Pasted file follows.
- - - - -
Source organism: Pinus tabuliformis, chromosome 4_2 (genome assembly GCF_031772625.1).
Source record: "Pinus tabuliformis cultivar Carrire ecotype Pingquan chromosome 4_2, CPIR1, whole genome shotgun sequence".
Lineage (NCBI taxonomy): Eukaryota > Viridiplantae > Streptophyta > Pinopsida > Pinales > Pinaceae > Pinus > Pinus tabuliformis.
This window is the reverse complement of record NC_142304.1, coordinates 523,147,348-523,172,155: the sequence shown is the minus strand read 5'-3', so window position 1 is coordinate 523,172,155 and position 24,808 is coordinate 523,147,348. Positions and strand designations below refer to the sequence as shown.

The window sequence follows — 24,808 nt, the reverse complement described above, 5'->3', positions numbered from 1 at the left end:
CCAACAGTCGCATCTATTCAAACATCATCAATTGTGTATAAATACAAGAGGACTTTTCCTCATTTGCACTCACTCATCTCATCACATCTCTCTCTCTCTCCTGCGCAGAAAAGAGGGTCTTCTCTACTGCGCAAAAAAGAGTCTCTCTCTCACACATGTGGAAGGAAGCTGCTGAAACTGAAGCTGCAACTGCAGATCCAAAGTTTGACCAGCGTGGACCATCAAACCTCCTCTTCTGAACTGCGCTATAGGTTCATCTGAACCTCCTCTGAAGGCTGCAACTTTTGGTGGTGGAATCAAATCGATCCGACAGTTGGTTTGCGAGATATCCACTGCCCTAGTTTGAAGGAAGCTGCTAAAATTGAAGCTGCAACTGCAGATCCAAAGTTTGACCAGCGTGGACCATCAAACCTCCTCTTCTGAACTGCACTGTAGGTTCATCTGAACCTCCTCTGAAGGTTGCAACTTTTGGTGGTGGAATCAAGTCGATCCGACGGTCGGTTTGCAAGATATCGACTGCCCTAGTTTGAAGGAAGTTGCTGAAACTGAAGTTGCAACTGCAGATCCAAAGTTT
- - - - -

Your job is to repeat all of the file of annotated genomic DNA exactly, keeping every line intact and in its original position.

Source organism: Pinus tabuliformis, chromosome 4_2 (genome assembly GCF_031772625.1).
Source record: "Pinus tabuliformis cultivar Carrire ecotype Pingquan chromosome 4_2, CPIR1, whole genome shotgun sequence".
Lineage (NCBI taxonomy): Eukaryota > Viridiplantae > Streptophyta > Pinopsida > Pinales > Pinaceae > Pinus > Pinus tabuliformis.
This window is the reverse complement of record NC_142304.1, coordinates 523,147,348-523,172,155: the sequence shown is the minus strand read 5'-3', so window position 1 is coordinate 523,172,155 and position 24,808 is coordinate 523,147,348. Positions and strand designations below refer to the sequence as shown.

The window sequence follows — 24,808 nt, the reverse complement described above, 5'->3', positions numbered from 1 at the left end:
CCAACAGTCGCATCTATTCAAACATCATCAATTGTGTATAAATACAAGAGGACTTTTCCTCATTTGCACTCACTCATCTCATCACATCTCTCTCTCTCTCCTGCGCAGAAAAGAGGGTCTTCTCTACTGCGCAAAAAAGAGTCTCTCTCTCACACATGTGGAAGGAAGCTGCTGAAACTGAAGCTGCAACTGCAGATCCAAAGTTTGACCAGCGTGGACCATCAAACCTCCTCTTCTGAACTGCGCTATAGGTTCATCTGAACCTCCTCTGAAGGCTGCAACTTTTGGTGGTGGAATCAAATCGATCCGACAGTTGGTTTGCGAGATATCCACTGCCCTAGTTTGAAGGAAGCTGCTAAAATTGAAGCTGCAACTGCAGATCCAAAGTTTGACCAGCGTGGACCATCAAACCTCCTCTTCTGAACTGCACTGTAGGTTCATCTGAACCTCCTCTGAAGGTTGCAACTTTTGGTGGTGGAATCAAGTCGATCCGACGGTCGGTTTGCAAGATATCGACTGCCCTAGTTTGAAGGAAGTTGCTGAAACTGAAGTTGCAACTGCAGATCCAAAGTTT